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‘Handicapped’ by wealth: The dangers of unprepared heirs

April 02, 2014

By Robert Beaupre | Money Rates Columnist

Varieties of decline

As a generation, baby boomers tend to do things on a massive scale. (Having 77 million living members makes it hard to do otherwise.) Not surprisingly, as more boomers die and surrender their wealth in the coming years, the impact is likely to be anything but small.

Between 2031 and 2045, 10 percent of total wealth in the U.S. will change hands every five years, according to research firm Cerulli Associates. But unfortunately for the boomers who have built or maintained a fortune, not every generation is as adept at managing wealth as the one before it.

John Davis, faculty chair of the Families in Business program at Harvard Business School, studies how family fortunes change over time. He says that declines in assets are common in wealthy families as new generations take control.

“The most common path for family wealth is to increase most in the first generation and then decrease starting around the late second generation or early third generation and become modest by generation three or four,” Davis writes in an email to MoneyRates.com. “This is the shirt-sleeves path.”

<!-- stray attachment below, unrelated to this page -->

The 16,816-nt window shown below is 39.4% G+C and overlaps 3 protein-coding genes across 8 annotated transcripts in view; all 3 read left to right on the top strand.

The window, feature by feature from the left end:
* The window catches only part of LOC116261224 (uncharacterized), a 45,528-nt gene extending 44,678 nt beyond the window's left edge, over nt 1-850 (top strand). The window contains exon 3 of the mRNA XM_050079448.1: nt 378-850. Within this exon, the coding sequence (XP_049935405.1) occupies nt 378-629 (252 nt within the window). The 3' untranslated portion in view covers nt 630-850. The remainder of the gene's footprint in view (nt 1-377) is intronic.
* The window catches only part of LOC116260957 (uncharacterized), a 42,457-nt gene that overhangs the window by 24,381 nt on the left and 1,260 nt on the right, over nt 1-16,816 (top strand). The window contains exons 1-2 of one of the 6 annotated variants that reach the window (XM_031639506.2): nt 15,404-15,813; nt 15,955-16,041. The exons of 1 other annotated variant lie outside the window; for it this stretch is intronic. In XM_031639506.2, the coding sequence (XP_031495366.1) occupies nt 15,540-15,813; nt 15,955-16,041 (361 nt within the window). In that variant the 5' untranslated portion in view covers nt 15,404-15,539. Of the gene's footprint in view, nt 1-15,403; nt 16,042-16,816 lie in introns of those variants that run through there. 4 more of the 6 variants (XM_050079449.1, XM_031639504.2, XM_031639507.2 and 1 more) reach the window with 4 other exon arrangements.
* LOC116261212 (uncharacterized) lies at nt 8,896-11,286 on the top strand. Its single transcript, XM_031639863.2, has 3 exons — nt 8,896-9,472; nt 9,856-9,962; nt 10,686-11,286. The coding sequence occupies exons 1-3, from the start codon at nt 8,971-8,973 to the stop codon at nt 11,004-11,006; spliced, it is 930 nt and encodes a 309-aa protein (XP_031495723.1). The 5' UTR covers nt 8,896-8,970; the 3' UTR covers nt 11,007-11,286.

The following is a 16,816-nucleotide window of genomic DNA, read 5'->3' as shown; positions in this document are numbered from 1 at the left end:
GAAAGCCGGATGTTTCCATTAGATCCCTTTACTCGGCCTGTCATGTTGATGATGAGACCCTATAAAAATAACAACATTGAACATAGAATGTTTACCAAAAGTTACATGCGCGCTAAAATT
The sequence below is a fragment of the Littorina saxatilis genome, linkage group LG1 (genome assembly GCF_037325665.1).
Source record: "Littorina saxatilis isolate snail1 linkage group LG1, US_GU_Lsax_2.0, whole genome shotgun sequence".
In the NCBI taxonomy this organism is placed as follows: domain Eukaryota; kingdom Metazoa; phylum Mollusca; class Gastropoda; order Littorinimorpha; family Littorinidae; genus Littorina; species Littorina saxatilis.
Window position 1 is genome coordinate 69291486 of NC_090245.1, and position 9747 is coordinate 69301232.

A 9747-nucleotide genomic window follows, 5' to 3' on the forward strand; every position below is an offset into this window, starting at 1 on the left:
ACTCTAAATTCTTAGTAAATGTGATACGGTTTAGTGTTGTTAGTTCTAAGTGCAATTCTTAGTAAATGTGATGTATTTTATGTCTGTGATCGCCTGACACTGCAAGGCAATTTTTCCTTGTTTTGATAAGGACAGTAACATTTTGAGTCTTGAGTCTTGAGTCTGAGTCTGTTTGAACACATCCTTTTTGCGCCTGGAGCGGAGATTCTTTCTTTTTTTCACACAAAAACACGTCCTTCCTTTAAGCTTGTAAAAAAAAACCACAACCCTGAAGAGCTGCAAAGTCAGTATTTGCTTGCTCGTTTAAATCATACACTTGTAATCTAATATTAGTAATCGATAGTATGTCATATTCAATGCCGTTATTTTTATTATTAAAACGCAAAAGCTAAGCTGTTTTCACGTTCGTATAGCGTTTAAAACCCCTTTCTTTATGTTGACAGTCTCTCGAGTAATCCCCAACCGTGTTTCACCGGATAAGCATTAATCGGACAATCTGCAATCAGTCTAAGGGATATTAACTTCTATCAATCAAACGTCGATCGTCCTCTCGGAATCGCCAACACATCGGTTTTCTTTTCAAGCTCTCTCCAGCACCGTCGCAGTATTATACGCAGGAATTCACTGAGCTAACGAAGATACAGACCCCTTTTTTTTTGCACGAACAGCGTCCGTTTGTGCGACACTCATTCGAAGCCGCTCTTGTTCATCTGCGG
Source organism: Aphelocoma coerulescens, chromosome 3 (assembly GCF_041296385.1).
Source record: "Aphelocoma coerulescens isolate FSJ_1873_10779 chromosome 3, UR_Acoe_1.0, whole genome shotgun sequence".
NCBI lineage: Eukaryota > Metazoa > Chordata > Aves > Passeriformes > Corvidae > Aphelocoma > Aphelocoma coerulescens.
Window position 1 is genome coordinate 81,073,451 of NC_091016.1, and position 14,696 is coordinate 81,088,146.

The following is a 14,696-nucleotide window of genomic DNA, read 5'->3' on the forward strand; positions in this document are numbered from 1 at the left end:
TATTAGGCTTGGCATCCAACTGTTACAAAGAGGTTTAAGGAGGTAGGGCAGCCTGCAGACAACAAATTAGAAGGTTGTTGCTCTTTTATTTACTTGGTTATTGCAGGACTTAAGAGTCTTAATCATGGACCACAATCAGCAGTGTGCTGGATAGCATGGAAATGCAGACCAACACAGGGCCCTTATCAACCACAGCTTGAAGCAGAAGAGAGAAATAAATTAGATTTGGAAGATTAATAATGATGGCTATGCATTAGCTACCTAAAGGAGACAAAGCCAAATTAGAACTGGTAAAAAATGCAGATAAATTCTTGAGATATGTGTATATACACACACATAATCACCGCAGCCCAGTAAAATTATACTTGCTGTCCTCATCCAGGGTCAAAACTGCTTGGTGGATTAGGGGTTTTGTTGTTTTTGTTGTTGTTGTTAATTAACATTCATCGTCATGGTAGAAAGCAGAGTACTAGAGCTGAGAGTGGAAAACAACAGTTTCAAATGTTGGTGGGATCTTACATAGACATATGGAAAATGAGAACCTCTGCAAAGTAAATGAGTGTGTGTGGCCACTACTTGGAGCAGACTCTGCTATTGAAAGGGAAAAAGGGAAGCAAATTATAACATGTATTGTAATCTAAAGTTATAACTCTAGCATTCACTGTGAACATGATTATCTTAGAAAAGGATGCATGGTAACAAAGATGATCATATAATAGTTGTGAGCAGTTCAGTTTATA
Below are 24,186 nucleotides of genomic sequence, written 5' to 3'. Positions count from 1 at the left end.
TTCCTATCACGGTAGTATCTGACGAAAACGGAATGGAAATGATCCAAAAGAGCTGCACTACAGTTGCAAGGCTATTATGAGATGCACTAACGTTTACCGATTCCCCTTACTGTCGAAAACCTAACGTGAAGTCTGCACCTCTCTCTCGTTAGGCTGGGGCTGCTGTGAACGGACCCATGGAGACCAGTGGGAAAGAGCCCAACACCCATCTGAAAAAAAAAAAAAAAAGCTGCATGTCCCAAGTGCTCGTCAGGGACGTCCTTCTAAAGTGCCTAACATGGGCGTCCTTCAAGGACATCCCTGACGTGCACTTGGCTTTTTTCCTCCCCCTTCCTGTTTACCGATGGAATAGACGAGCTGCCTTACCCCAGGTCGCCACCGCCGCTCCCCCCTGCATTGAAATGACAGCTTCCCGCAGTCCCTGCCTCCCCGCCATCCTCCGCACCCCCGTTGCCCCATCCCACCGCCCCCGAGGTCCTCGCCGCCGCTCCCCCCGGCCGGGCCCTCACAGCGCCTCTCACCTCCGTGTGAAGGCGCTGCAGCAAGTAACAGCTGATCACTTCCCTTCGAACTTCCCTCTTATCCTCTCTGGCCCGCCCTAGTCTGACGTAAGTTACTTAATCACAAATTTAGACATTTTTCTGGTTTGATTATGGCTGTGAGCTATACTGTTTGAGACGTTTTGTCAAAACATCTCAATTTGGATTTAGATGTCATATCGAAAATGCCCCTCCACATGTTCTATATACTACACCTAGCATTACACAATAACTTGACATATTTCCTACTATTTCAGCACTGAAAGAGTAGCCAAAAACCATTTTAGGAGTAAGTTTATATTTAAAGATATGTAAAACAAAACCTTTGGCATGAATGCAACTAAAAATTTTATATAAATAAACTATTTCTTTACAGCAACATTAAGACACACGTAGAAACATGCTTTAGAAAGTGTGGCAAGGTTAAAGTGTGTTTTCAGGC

The shirt-sleeves path Davis refers to comes from a saying: “Shirt sleeves to shirt sleeves in three generations.” The phrase describes how families that build wealth in a generation tend to lose most of it within three generations. There are a number of factors that can cause this, including children or grandchildren who can’t adapt the family business to changing conditions or overconsume the family’s assets.

Varieties of decline

While Davis hasn’t completed the research necessary to quantify the frequency of these patterns – though he and colleagues are working on it for a future book – he says that the phenomenon is common enough around the world for many cultures to have their own version of the “shirt sleeves to shirt sleeves” saying.

“We are impressed with how much a family grows over time and how much a family's lifestyle expenses typically rise once they become wealthy,” Davis says. “The combination of maturing asset growth and overconsumption is, of course, deadly.”

Even more alarming for successful first generations, Davis says the second most common path for family wealth is what he calls the “steep decline” path, in which the second generation sharply reduces the family’s wealth before the third generation even has a chance.

“These same factors (poor business management and overconsumption) can be influencing families on the steep-decline path, but we generally also see these families making one or two really bad bets on new investments and losing a lot of money,” Davis says.

Bradford Pine, a wealth adviser and president of the Garden City, N.Y.-based Bradford Pine Wealth Group, says that he see families diminish their wealth between generations through a variety of ways – not all of which may have been priorities for previous generations.

“The heirs often have their own ideas for what to do with their inheritance,” writes Pine in an email to MoneyRates.com. “It can range from buying new cars for everyone in their family to paying down debt or financing a young person’s education.”

The art of regeneration